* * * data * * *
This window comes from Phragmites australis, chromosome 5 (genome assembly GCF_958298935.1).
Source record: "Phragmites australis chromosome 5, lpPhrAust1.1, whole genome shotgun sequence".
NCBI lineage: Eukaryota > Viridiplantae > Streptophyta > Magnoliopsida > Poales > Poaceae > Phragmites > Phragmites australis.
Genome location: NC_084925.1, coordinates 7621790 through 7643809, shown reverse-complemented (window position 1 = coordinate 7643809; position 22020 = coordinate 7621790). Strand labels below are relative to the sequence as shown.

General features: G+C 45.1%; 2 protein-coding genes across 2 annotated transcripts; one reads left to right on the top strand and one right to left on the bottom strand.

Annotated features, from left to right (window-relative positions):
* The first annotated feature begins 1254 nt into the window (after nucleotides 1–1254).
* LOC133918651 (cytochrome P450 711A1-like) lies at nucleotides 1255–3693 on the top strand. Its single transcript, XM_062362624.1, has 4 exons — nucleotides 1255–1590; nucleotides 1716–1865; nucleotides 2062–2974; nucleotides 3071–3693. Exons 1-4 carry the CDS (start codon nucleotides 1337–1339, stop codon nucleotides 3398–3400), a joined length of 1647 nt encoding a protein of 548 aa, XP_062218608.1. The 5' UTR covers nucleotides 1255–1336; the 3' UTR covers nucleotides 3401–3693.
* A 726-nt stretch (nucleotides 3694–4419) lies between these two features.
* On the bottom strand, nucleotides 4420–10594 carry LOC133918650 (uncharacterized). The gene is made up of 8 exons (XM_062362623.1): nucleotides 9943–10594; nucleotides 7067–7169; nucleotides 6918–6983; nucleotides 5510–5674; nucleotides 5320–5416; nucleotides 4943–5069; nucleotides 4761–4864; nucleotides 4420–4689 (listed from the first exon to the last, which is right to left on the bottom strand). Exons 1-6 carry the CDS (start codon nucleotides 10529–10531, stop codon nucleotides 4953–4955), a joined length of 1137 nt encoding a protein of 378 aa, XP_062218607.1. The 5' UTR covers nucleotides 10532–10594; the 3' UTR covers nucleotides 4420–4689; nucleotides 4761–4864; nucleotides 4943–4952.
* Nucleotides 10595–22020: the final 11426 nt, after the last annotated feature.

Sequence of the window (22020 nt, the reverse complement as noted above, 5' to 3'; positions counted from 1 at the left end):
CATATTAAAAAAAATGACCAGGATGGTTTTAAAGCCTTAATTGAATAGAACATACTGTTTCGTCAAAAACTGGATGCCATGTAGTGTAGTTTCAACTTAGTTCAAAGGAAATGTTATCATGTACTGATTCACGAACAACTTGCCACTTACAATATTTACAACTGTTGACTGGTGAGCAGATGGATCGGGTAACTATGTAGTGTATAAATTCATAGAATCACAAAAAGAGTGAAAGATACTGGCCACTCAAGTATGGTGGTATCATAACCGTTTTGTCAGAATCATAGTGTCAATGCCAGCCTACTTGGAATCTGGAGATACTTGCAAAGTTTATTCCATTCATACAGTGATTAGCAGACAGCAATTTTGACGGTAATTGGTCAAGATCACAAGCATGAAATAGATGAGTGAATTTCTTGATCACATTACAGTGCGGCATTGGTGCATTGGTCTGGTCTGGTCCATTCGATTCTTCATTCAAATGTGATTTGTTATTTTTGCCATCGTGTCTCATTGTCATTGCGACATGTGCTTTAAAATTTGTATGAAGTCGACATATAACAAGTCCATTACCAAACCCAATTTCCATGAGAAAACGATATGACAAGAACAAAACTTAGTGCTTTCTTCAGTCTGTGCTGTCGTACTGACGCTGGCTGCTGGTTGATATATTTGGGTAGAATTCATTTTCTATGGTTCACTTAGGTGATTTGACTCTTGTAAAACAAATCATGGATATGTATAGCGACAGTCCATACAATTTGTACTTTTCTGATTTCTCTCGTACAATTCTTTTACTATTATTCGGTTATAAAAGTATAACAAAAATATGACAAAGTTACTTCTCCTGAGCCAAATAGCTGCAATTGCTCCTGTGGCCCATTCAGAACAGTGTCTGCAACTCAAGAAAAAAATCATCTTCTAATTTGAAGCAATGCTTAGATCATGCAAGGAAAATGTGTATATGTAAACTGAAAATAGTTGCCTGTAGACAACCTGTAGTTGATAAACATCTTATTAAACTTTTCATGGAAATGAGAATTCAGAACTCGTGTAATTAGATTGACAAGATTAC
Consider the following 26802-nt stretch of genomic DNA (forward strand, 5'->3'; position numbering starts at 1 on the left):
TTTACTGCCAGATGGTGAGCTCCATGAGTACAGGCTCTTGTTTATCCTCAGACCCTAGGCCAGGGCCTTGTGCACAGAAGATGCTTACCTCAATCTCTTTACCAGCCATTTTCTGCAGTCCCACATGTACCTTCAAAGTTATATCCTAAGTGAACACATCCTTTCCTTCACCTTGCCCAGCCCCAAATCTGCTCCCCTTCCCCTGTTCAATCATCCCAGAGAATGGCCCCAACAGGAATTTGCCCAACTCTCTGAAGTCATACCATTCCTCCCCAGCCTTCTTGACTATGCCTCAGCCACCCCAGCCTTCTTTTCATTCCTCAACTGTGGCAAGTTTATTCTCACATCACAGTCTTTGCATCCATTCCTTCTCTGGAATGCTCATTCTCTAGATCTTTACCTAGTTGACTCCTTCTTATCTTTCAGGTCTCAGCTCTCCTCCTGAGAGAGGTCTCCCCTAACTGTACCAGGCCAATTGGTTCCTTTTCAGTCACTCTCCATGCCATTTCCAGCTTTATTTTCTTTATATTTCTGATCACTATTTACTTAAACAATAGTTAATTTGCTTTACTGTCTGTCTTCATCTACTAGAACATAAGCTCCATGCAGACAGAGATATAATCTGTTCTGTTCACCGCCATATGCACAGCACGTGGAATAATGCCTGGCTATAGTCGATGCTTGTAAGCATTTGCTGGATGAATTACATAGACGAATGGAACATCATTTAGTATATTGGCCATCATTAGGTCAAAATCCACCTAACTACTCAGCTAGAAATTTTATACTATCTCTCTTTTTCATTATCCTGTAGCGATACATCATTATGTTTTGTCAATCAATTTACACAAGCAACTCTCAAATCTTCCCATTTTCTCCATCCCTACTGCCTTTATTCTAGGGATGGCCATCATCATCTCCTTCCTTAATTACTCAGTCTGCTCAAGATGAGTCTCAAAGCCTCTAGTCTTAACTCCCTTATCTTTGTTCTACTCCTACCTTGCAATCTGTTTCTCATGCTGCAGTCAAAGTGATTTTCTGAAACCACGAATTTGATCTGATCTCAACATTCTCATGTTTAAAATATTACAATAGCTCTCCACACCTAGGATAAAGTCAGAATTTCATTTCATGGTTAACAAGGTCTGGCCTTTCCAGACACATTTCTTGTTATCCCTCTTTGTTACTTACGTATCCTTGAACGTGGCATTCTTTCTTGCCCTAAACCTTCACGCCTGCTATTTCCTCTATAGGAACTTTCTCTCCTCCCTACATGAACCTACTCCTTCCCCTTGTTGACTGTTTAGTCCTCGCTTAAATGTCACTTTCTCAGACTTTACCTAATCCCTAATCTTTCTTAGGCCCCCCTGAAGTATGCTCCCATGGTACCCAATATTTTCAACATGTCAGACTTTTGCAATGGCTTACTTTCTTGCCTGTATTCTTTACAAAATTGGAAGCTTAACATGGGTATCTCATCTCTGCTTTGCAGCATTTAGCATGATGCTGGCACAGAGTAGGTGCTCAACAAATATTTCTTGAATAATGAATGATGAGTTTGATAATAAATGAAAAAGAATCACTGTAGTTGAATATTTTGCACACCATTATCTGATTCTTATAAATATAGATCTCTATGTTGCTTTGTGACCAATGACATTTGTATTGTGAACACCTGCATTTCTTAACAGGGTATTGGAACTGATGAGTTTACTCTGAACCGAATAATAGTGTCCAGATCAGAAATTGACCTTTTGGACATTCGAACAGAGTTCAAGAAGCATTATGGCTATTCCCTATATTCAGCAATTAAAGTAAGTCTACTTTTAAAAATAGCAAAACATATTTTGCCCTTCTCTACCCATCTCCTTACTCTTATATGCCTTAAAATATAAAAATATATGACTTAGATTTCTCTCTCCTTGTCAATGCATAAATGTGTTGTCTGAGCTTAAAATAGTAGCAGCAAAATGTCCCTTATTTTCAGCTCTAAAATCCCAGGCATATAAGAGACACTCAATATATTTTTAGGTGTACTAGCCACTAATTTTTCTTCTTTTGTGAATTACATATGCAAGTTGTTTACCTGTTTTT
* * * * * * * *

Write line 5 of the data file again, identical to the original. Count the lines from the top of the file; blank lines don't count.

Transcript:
General features: G+C 45.1%; 2 protein-coding genes across 2 annotated transcripts; one reads left to right on the top strand and one right to left on the bottom strand.